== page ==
Housing association boss calls for action on ‘stigma’ of social housing

Action is needed to tackle the stigma of social housing as a new survey found two-fifths of Scots believe neighbourhoods with such homes have higher rates of crime and anti-social behaviour.
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A survey of more than 1,300 people carried out for the housing association Places for People Scotland found 40% believed this to be case.

The same research also found almost a third of people believe the quality of social housing is poor.

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The overwhelming majority (96%) of people said they would not be put off from being friends with someone if they lived in either a council or housing association property.

Places for People's Tom Norris called for an end to the 'stigma' surrounding social housingPlaces for People's Tom Norris called for an end to the 'stigma' surrounding social housing
Places for People's Tom Norris called for an end to the 'stigma' surrounding social housing

While almost nine out ten people (89%) said they would always prefer to own their home rather than rent, 85% agreed the cost-of-living crisis means Scotland needs more properties for social rent.

Tom Norris, managing director of Places for People Scotland, is to speak out about the impact stigma has on communities and tenants when he addresses the Scottish Federation of Housing Association’s annual conference on Wednesday.

Speaking ahead of that, he insisted action was needed from social housing providers, developers and both national and local governments in order to “change the narrative around social housing”.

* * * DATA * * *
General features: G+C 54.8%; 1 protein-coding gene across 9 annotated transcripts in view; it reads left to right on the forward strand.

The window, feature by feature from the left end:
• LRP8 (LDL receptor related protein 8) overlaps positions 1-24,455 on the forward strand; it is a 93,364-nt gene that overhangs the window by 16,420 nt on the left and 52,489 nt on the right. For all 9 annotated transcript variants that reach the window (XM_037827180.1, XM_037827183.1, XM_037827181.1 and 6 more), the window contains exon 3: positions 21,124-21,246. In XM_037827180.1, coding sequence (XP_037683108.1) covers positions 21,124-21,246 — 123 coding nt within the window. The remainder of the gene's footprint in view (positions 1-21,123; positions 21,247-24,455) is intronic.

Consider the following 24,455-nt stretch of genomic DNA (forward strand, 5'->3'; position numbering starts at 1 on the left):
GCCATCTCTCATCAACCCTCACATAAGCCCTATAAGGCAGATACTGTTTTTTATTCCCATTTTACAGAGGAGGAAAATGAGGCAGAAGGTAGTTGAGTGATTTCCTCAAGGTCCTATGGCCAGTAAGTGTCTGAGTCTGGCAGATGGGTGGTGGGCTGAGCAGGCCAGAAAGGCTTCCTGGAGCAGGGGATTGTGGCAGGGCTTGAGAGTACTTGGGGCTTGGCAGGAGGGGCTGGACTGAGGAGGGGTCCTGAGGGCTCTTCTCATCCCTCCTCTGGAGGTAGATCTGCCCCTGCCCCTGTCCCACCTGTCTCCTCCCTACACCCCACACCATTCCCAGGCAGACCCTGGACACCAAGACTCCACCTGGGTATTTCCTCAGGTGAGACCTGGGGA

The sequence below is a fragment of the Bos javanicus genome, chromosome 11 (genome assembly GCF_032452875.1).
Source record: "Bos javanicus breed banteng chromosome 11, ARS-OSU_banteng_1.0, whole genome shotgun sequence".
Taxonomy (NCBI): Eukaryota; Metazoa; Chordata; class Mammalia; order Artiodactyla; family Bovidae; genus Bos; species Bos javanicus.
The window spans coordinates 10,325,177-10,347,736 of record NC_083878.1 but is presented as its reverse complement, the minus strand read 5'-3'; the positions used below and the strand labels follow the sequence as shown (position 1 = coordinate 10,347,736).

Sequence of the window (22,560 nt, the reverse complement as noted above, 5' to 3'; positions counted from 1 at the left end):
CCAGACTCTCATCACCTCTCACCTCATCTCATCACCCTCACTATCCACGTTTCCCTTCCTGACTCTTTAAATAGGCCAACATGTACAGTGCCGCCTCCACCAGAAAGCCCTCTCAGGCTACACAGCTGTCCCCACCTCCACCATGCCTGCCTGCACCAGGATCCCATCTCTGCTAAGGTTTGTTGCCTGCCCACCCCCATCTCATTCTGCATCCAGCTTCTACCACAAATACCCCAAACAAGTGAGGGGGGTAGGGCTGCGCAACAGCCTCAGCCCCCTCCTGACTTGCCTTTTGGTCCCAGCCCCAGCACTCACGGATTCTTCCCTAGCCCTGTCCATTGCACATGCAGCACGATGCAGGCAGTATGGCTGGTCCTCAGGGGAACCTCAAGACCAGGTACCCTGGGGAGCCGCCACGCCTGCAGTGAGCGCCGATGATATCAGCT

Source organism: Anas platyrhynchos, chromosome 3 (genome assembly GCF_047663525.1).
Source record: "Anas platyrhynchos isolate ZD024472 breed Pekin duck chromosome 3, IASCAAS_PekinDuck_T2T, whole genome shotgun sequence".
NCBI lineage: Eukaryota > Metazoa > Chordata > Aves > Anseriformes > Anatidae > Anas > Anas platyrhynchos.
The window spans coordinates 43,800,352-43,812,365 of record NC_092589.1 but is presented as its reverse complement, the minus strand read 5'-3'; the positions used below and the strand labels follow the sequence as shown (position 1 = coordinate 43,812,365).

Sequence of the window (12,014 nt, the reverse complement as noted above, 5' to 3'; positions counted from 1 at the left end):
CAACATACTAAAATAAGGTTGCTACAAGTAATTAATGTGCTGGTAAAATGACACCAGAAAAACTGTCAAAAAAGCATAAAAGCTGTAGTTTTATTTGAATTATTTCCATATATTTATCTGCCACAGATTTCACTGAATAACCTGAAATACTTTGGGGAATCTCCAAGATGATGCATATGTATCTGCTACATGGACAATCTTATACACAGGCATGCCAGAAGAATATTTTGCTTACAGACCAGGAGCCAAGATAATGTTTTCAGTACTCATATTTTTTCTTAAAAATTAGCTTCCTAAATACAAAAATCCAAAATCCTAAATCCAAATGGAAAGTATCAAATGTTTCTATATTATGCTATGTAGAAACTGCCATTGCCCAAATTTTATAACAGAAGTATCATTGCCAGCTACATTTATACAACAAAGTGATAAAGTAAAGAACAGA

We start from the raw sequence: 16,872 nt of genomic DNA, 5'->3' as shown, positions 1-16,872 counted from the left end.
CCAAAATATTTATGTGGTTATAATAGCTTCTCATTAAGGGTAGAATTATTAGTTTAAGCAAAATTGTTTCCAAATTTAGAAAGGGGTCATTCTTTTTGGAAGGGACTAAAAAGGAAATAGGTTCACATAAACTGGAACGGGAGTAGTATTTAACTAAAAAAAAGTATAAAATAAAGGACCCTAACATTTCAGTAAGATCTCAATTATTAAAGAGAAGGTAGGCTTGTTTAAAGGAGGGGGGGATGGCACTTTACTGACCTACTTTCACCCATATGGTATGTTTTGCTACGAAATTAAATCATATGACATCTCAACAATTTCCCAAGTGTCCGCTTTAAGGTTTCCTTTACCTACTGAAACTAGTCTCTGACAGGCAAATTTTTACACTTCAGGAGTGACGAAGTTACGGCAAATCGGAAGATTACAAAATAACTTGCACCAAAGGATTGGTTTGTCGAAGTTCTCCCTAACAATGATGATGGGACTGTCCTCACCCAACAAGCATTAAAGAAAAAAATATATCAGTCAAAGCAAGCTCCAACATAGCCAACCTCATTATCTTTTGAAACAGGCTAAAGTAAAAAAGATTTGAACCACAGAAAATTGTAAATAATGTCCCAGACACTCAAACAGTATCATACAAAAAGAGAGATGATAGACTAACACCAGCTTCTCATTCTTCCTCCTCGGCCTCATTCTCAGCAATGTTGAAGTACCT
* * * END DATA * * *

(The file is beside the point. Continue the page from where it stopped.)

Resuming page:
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He stated: “We must collaborate and work in partnership to end the stigma of social and affordable housing not just through words, but through action.”

Mr Norris said: “Scotland is a welcoming and progressive nation, but, despite our best efforts, the stigma of social housing can sometimes rear its ugly head.

“It diminishes the good work we do as a sector, undermines social cohesion and promotes social isolation.”

He continued: “Our research backs up evidence from across the UK which shows how negative attitudes towards social housing and people living in it, can scar the lives of people and communities across Scotland, hampering our collective efforts to help communities to thrive.

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“Stigma is preventing Scotland from becoming a fairer and more equal society. It holds back people and it holds back communities.

“Wwe need to build more of the homes Scotland needs, and at pace – so that people from all walks of life, and of all ages, can benefit from an affordable and stable home now and long into the future.”

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